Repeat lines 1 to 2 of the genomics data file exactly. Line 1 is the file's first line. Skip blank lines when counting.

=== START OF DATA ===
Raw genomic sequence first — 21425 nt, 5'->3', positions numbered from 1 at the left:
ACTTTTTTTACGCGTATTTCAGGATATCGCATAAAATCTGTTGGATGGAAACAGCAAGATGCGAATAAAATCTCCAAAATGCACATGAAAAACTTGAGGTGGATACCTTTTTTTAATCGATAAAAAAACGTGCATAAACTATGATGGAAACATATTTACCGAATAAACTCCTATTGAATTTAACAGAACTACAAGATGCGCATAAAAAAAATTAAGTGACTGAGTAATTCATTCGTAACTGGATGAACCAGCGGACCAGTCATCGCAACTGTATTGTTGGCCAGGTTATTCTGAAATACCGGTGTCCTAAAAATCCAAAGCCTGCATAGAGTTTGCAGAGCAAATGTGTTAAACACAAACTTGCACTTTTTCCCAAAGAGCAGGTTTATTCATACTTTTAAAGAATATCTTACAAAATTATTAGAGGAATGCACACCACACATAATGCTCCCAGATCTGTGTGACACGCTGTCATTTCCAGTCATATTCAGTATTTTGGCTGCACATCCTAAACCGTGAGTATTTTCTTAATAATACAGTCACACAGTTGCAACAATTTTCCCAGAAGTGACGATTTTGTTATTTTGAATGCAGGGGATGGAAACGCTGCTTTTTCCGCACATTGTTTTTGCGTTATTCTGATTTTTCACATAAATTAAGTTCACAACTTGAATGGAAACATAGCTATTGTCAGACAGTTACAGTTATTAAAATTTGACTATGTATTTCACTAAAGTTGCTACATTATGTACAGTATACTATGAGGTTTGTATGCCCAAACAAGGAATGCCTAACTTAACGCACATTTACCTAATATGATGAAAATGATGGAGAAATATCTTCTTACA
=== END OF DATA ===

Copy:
Raw genomic sequence first — 21425 nt, 5'->3', positions numbered from 1 at the left:
ACTTTTTTTACGCGTATTTCAGGATATCGCATAAAATCTGTTGGATGGAAACAGCAAGATGCGAATAAAATCTCCAAAATGCACATGAAAAACTTGAGGTGGATACCTTTTTTTAATCGATAAAAAAACGTGCATAAACTATGATGGAAACATATTTACCGAATAAACTCCTATTGAATTTAACAGAACTACAAGATGCGCATAAAAAAAATTAAGTGACTGAGTAATTCATTCGTAACTGGATGAACCAGCGGACCAGTCATCGCAACTGTATTGTTGGCCAGGTTATTCTGAAATACCGGTGTCCTAAAAATCCAAAGCCTGCATAGAGTTTGCAGAGCAAATGTGTTAAACACAAACTTGCACTTTTTCCCAAAGAGCAGGTTTATTCATACTTTTAAAGAATATCTTACAAAATTATTAGAGGAATGCACACCACACATAATGCTCCCAGATCTGTGTGACACGCTGTCATTTCCAGTCATATTCAGTATTTTGGCTGCACATCCTAAACCGTGAGTATTTTCTTAATAATACAGTCACACAGTTGCAACAATTTTCCCAGAAGTGACGATTTTGTTATTTTGAATGCAGGGGATGGAAACGCTGCTTTTTCCGCACATTGTTTTTGCGTTATTCTGATTTTTCACATAAATTAAGTTCACAACTTGAATGGAAACATAGCTATTGTCAGACAGTTACAGTTATTAAAATTTGACTATGTATTTCACTAAAGTTGCTACATTATGTACAGTATACTATGAGGTTTGTATGCCCAAACAAGGAATGCCTAACTTAACGCACATTTACCTAATATGATGAAAATGATGGAGAAATATCTTCTTACA